Animal abuse proclivity: behavioral, personality and regulatory factors associated with varying levels of severity

To date, research into adult-perpetrated animal abuse has consisted of studies using forensic and psychiatric samples. Given that animal abuse goes largely unreported, it is unclear whether the findings from the current literature are generalizable to unapprehended, undetected abusers in the communi...

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Published in:Psychology, crime & law
Main Author: Parfitt, Charlotte Hannah (Author)
Other Authors: Alleyne, Emma (Author)
Format: Electronic Article
Language:English
Published: 2018
In:Psychology, crime & law
Year: 2018, Volume: 24, Issue: 5, Pages: 538-557
Online Access: Volltext (Resolving-System)
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Summary:To date, research into adult-perpetrated animal abuse has consisted of studies using forensic and psychiatric samples. Given that animal abuse goes largely unreported, it is unclear whether the findings from the current literature are generalizable to unapprehended, undetected abusers in the community. However, the emergence of proclivity methodologies fills this gap by examining the relationships between animal abuse propensity and factors such as empathy, attitudes towards animals and antisocial behavior. The current study aimed to extend this literature by examining further individual-level variables (i.e. personality traits) and behavioral factors as correlates of animal abuse proclivity and as a function of varying levels of animal abuse severity (e.g. neglect versus severe violence). One hundred and fifty participants took part in this correlational study. We found low extraversion, agreeableness, neuroticism, anger regulation, and illegal behavior to be significant factors related to animal abuse proclivity. We also found low extraversion, anger regulation, and illegal behavior to be significant factors across varying levels of animal abuse severity, but low neuroticism to be a unique factor related to less severe forms of animal abuse proclivity. These findings are further discussed in light of their theoretical and treatment implications.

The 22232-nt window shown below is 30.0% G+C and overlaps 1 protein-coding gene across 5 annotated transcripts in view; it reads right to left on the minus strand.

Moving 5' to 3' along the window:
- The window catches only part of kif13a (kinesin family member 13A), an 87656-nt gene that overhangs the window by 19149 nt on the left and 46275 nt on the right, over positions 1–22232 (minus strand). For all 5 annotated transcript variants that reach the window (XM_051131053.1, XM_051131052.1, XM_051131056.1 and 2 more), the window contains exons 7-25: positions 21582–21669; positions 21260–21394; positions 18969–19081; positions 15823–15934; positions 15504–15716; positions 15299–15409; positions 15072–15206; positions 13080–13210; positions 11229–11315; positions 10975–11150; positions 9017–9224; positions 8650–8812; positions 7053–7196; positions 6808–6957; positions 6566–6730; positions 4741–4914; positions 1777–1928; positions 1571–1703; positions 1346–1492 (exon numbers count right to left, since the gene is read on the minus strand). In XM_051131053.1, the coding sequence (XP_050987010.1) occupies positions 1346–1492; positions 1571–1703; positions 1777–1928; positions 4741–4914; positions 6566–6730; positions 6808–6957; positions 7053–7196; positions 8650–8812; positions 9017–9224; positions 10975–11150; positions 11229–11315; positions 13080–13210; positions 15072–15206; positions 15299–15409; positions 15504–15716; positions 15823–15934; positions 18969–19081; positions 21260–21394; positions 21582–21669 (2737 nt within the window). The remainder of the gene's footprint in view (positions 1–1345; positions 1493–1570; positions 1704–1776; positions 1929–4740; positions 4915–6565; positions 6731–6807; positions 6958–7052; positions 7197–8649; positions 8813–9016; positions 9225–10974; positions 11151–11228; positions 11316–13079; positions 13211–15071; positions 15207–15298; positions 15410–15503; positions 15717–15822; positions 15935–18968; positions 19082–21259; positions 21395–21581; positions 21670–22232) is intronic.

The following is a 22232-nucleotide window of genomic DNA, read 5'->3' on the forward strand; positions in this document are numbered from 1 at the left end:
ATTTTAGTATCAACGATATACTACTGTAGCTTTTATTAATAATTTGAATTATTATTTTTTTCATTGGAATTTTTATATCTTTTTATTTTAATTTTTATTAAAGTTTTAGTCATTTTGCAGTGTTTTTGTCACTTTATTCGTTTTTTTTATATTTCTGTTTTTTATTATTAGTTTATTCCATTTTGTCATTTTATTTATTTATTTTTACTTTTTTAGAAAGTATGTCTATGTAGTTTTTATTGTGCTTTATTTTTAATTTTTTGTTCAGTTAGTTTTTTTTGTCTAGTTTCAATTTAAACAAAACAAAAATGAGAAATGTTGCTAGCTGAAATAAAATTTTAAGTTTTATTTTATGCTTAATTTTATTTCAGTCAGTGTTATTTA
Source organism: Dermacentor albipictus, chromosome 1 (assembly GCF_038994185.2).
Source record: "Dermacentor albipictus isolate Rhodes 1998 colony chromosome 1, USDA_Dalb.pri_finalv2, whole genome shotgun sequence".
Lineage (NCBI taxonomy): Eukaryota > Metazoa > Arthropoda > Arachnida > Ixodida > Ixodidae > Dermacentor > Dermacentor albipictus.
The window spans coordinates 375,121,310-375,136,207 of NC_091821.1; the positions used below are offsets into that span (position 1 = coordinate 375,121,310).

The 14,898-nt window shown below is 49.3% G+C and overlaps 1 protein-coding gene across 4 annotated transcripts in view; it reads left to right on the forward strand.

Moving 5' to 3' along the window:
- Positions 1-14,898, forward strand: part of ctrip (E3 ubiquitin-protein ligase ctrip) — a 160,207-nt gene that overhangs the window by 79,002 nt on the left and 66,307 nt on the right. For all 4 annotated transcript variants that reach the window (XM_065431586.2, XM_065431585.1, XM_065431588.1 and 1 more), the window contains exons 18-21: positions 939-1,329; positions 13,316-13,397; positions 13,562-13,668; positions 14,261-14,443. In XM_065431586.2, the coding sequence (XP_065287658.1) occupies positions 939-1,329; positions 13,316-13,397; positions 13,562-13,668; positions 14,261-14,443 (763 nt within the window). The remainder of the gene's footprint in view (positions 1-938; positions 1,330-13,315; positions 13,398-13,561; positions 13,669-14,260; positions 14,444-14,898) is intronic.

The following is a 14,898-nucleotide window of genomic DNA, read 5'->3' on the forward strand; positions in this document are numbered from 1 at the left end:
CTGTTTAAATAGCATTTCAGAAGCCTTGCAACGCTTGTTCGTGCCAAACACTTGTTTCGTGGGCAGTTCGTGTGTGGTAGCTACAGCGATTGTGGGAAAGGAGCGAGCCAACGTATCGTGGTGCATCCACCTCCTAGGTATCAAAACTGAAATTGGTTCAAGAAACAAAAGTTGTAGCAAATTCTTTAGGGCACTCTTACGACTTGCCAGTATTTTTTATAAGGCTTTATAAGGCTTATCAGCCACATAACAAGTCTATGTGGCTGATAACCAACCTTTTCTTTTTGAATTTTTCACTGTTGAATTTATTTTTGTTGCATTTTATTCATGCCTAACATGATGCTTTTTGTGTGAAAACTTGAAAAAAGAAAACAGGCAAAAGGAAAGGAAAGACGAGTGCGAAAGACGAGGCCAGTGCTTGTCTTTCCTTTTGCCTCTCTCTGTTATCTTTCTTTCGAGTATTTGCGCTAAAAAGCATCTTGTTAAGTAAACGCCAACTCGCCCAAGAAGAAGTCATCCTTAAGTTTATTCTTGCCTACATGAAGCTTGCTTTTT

ISSN:1477-2744
DOI:10.1080/1068316X.2017.1332193